Difficulty in integrating an acquired company may cause the Company not to realize expected revenue increases, cost savings, increases in geographic or product presence and/or other projected benefits from the acquisition. The integration could result in higher than expected deposit attrition, loss of key employees, disruption of BB&T’s businesses or the businesses of the acquired company, or otherwise adversely affect the Company’s ability to maintain relationships with customers and employees or achieve the anticipated benefits of the acquisition. Also, the negative effect of any divestitures required by regulatory authorities in acquisitions or business combinations may be greater than expected.

 

BB&T may not receive the regulatory approvals required to complete a bank merger.

 

BB&T must generally receive federal regulatory approval before it can acquire a bank or bank holding company. In determining whether to approve a proposed bank acquisition, federal bank regulators will consider, among other factors, the effect of the acquisition on competition, financial condition and future prospects including current and projected capital ratios and levels, the competence, experience and integrity of management and record of compliance with laws and regulations, the convenience and needs of the communities to be served, including the acquiring institution’s record of compliance under the Community Reinvestment Act and the effectiveness of the acquiring institution in combating money laundering activities. In addition, BB&T cannot be certain when or if, or on what terms and conditions, any required regulatory approvals will be granted. In specific cases the Company may be required to sell banks or branches, or take other actions as a condition to receiving regulatory approval.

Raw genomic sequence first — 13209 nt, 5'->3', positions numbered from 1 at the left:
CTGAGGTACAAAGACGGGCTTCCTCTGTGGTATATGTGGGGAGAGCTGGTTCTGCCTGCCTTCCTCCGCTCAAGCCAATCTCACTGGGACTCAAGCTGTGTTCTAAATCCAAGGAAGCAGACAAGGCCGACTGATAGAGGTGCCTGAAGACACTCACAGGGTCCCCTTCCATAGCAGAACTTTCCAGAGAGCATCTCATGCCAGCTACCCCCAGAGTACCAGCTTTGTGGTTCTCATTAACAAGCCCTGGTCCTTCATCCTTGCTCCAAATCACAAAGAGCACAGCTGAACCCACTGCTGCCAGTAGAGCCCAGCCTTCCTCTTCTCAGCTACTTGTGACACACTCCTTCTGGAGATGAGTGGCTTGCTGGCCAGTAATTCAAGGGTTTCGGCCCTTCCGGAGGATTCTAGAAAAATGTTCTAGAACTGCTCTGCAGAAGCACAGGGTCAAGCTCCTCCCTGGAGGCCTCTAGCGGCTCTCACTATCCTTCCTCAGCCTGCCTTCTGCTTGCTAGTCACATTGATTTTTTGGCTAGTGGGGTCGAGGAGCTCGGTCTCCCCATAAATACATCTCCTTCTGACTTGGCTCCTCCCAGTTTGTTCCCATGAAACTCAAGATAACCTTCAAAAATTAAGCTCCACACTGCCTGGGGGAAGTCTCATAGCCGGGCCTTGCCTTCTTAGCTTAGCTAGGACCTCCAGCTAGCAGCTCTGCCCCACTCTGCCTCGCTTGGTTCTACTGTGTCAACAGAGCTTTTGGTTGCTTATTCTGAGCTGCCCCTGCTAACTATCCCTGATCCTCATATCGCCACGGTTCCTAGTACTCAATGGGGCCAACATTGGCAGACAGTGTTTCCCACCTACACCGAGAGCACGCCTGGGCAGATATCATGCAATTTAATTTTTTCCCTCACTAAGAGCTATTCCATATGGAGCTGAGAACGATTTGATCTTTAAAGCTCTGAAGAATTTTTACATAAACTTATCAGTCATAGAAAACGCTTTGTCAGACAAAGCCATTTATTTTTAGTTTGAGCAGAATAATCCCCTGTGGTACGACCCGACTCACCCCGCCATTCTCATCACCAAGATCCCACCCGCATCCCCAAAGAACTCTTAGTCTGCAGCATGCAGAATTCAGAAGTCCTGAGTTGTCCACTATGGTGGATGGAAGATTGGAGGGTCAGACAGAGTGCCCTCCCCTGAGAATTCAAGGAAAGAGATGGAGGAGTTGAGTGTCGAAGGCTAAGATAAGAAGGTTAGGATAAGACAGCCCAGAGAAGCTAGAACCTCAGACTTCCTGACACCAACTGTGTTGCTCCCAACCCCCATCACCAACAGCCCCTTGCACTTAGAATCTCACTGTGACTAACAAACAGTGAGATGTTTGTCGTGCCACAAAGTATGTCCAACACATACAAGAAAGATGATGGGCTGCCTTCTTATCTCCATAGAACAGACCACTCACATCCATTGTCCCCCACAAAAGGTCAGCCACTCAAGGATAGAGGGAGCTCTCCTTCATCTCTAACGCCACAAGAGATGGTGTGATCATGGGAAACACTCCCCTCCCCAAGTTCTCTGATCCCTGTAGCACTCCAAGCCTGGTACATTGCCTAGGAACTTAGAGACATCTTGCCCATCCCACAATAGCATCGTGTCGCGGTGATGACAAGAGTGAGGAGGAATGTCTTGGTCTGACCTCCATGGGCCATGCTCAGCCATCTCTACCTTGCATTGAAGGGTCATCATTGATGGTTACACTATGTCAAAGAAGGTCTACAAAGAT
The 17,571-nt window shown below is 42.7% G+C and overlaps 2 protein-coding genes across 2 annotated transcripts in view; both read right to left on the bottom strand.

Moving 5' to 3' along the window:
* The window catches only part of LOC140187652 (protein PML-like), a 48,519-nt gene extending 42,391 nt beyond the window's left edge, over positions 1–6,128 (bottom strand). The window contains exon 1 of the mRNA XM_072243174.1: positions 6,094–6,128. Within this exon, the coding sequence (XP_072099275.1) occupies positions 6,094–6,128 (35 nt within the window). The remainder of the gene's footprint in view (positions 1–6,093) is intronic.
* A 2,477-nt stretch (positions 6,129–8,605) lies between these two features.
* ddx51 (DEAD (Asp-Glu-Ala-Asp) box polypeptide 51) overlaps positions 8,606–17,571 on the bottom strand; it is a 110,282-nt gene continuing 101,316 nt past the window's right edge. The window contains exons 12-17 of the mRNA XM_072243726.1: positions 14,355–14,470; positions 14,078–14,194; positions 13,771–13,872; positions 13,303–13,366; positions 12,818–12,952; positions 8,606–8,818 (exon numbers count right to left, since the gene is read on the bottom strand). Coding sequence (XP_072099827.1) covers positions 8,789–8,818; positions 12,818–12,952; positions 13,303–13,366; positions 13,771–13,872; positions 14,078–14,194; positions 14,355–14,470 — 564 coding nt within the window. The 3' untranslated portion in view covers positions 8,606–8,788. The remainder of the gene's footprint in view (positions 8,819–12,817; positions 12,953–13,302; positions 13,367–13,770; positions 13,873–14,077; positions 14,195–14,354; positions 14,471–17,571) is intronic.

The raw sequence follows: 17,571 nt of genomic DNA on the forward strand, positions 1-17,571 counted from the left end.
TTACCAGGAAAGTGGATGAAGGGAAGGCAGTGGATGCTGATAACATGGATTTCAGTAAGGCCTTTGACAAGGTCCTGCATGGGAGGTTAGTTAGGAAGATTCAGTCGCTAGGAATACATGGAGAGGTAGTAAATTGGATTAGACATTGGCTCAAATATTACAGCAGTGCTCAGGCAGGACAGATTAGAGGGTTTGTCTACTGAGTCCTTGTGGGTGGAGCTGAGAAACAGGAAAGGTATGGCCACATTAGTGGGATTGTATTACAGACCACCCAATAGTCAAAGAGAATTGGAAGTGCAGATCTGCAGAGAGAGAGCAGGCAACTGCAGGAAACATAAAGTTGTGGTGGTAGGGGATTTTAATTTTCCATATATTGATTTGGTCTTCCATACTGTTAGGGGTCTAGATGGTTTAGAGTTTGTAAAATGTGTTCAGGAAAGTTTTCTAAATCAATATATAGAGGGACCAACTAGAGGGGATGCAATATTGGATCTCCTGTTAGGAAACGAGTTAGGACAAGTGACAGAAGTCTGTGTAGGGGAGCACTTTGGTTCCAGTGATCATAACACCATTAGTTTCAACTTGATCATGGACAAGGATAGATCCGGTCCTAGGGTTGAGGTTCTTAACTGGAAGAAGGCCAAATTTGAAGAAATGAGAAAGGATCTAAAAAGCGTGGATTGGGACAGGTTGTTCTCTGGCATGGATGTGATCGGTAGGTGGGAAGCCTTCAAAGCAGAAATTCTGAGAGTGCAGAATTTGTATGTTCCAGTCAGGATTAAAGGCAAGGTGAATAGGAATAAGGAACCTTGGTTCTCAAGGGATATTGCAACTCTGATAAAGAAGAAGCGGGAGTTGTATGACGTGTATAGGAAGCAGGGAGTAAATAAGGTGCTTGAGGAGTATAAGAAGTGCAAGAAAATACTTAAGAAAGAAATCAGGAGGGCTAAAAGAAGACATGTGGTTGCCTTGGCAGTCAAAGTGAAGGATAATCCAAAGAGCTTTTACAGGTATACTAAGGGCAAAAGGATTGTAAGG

BB&T may experience significant competition in its market area, which may reduce the Company’s customer base.